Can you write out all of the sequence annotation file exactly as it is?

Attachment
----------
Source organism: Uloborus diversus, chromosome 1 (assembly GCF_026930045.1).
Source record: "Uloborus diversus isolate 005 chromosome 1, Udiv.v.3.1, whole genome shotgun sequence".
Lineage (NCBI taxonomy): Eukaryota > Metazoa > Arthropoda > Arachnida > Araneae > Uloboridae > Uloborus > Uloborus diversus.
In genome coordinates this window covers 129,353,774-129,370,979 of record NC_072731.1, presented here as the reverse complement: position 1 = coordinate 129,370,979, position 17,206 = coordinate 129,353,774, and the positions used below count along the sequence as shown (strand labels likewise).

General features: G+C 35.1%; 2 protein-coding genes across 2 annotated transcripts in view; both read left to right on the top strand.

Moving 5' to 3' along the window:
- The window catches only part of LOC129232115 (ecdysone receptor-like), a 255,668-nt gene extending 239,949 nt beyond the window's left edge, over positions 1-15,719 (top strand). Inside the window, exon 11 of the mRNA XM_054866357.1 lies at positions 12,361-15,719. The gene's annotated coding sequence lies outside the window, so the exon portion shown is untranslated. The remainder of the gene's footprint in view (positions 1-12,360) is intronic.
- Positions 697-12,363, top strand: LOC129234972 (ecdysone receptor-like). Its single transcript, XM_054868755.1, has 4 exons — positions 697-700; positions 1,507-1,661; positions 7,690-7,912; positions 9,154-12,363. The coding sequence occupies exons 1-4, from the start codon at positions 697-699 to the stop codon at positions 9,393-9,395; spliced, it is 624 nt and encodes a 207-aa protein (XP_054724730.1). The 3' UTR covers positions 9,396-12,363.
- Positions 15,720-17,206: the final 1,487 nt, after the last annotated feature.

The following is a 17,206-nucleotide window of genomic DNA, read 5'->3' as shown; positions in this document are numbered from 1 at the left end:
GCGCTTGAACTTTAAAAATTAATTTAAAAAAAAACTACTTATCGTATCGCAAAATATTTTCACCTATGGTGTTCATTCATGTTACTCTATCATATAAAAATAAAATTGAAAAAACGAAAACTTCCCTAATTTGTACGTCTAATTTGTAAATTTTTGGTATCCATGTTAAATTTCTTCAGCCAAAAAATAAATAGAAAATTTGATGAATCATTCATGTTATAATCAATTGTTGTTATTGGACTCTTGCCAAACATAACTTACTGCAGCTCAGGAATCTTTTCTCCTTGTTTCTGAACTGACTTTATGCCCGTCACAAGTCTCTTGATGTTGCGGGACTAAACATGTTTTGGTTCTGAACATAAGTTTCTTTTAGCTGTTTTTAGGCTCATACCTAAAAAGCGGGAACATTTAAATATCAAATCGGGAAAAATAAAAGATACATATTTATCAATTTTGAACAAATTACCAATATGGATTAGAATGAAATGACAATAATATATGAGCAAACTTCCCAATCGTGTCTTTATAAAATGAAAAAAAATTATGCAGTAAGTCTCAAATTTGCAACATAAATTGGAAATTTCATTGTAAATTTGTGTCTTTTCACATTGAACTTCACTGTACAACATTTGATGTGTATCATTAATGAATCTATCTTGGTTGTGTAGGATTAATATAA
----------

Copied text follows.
Source organism: Uloborus diversus, chromosome 1 (assembly GCF_026930045.1).
Source record: "Uloborus diversus isolate 005 chromosome 1, Udiv.v.3.1, whole genome shotgun sequence".
Lineage (NCBI taxonomy): Eukaryota > Metazoa > Arthropoda > Arachnida > Araneae > Uloboridae > Uloborus > Uloborus diversus.
In genome coordinates this window covers 129,353,774-129,370,979 of record NC_072731.1, presented here as the reverse complement: position 1 = coordinate 129,370,979, position 17,206 = coordinate 129,353,774, and the positions used below count along the sequence as shown (strand labels likewise).

General features: G+C 35.1%; 2 protein-coding genes across 2 annotated transcripts in view; both read left to right on the top strand.

Moving 5' to 3' along the window:
- The window catches only part of LOC129232115 (ecdysone receptor-like), a 255,668-nt gene extending 239,949 nt beyond the window's left edge, over positions 1-15,719 (top strand). Inside the window, exon 11 of the mRNA XM_054866357.1 lies at positions 12,361-15,719. The gene's annotated coding sequence lies outside the window, so the exon portion shown is untranslated. The remainder of the gene's footprint in view (positions 1-12,360) is intronic.
- Positions 697-12,363, top strand: LOC129234972 (ecdysone receptor-like). Its single transcript, XM_054868755.1, has 4 exons — positions 697-700; positions 1,507-1,661; positions 7,690-7,912; positions 9,154-12,363. The coding sequence occupies exons 1-4, from the start codon at positions 697-699 to the stop codon at positions 9,393-9,395; spliced, it is 624 nt and encodes a 207-aa protein (XP_054724730.1). The 3' UTR covers positions 9,396-12,363.
- Positions 15,720-17,206: the final 1,487 nt, after the last annotated feature.

The following is a 17,206-nucleotide window of genomic DNA, read 5'->3' as shown; positions in this document are numbered from 1 at the left end:
GCGCTTGAACTTTAAAAATTAATTTAAAAAAAAACTACTTATCGTATCGCAAAATATTTTCACCTATGGTGTTCATTCATGTTACTCTATCATATAAAAATAAAATTGAAAAAACGAAAACTTCCCTAATTTGTACGTCTAATTTGTAAATTTTTGGTATCCATGTTAAATTTCTTCAGCCAAAAAATAAATAGAAAATTTGATGAATCATTCATGTTATAATCAATTGTTGTTATTGGACTCTTGCCAAACATAACTTACTGCAGCTCAGGAATCTTTTCTCCTTGTTTCTGAACTGACTTTATGCCCGTCACAAGTCTCTTGATGTTGCGGGACTAAACATGTTTTGGTTCTGAACATAAGTTTCTTTTAGCTGTTTTTAGGCTCATACCTAAAAAGCGGGAACATTTAAATATCAAATCGGGAAAAATAAAAGATACATATTTATCAATTTTGAACAAATTACCAATATGGATTAGAATGAAATGACAATAATATATGAGCAAACTTCCCAATCGTGTCTTTATAAAATGAAAAAAAATTATGCAGTAAGTCTCAAATTTGCAACATAAATTGGAAATTTCATTGTAAATTTGTGTCTTTTCACATTGAACTTCACTGTACAACATTTGATGTGTATCATTAATGAATCTATCTTGGTTGTGTAGGATTAATATAA